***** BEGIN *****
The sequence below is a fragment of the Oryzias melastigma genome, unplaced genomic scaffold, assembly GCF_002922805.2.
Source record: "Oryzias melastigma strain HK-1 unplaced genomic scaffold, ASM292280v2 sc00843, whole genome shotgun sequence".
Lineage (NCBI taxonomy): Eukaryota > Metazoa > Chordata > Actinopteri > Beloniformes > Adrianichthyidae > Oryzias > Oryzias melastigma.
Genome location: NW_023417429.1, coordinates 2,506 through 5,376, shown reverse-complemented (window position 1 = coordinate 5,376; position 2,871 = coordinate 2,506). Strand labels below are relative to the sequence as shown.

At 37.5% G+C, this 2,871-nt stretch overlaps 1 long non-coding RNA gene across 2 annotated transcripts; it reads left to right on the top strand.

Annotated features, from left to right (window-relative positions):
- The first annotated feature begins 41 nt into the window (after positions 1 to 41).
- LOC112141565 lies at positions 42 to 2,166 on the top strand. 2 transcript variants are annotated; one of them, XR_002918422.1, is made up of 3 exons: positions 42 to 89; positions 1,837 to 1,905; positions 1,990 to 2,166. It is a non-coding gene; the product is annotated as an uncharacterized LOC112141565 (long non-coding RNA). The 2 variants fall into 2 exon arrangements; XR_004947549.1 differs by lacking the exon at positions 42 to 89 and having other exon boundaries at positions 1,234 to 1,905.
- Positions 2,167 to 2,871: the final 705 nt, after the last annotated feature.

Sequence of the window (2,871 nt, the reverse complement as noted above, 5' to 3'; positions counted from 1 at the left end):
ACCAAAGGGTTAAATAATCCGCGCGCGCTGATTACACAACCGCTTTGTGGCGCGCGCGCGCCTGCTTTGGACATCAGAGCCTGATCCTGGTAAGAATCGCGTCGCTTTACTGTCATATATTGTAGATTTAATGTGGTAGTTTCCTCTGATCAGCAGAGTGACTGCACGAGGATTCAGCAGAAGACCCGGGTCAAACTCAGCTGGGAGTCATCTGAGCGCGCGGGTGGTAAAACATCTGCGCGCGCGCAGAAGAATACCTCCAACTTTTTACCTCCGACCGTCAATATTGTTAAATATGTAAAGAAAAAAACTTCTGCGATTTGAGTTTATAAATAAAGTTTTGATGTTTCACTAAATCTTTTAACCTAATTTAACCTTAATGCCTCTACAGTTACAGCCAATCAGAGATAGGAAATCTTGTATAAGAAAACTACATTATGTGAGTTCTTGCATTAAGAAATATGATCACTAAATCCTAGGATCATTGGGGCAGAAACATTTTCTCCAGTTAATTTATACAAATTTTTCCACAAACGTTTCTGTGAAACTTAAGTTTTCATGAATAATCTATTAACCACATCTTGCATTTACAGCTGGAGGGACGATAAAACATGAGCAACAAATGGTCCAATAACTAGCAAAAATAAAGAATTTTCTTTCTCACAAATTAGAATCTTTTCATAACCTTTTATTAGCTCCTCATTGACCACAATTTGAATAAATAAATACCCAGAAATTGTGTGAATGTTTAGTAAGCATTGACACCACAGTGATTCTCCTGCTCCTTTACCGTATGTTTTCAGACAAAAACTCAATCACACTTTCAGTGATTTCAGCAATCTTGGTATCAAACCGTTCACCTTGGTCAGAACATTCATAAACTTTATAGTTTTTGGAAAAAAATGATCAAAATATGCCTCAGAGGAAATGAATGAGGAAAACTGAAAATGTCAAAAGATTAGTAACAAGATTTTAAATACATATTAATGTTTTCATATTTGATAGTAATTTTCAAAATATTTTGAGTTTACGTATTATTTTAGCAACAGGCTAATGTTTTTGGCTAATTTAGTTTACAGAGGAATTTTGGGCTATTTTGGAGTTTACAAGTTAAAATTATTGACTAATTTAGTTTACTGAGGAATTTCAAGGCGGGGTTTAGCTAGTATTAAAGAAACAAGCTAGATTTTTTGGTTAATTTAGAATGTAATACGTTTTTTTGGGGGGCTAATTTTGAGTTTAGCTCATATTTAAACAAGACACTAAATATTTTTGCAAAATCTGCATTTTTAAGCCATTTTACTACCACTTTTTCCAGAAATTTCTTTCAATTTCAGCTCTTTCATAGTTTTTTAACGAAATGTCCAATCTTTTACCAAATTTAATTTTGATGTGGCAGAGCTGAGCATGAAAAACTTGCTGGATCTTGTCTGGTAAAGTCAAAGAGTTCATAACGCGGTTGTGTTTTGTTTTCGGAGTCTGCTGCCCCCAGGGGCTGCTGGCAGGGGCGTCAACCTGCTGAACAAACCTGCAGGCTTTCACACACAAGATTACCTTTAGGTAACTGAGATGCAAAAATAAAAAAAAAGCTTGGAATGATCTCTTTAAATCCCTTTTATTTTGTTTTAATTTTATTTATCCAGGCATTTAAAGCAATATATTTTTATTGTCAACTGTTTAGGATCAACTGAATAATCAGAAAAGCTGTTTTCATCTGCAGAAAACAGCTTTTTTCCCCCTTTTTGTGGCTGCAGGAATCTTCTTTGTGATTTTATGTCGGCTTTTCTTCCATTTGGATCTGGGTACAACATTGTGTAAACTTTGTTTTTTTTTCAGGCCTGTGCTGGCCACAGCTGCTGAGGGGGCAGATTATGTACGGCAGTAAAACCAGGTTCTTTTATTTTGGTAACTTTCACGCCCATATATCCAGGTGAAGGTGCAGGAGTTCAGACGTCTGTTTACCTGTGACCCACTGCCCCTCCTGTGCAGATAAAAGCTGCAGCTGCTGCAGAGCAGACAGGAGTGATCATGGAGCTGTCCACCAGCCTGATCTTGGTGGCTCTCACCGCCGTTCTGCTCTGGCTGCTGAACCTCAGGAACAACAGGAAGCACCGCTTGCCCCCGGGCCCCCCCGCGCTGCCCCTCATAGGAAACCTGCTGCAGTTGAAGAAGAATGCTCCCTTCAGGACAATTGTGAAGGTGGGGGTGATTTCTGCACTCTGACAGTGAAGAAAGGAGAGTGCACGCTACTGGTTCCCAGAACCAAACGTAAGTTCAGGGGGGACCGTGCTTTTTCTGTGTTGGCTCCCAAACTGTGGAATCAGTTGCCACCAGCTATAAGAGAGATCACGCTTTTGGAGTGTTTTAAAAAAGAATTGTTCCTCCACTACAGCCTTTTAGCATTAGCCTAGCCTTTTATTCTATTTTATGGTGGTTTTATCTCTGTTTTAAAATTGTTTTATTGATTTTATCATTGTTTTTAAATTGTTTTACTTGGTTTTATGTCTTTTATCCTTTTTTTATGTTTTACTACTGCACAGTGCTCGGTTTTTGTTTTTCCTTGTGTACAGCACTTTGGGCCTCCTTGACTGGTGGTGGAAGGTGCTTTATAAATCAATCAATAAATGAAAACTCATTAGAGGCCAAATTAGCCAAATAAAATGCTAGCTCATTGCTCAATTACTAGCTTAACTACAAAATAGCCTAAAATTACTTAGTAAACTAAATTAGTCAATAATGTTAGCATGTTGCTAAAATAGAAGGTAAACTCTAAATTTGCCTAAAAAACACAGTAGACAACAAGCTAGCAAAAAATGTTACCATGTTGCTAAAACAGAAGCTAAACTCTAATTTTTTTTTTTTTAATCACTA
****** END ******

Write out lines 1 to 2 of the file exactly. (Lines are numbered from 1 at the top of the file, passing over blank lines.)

The sequence below is a fragment of the Oryzias melastigma genome, unplaced genomic scaffold, assembly GCF_002922805.2.
Source record: "Oryzias melastigma strain HK-1 unplaced genomic scaffold, ASM292280v2 sc00843, whole genome shotgun sequence".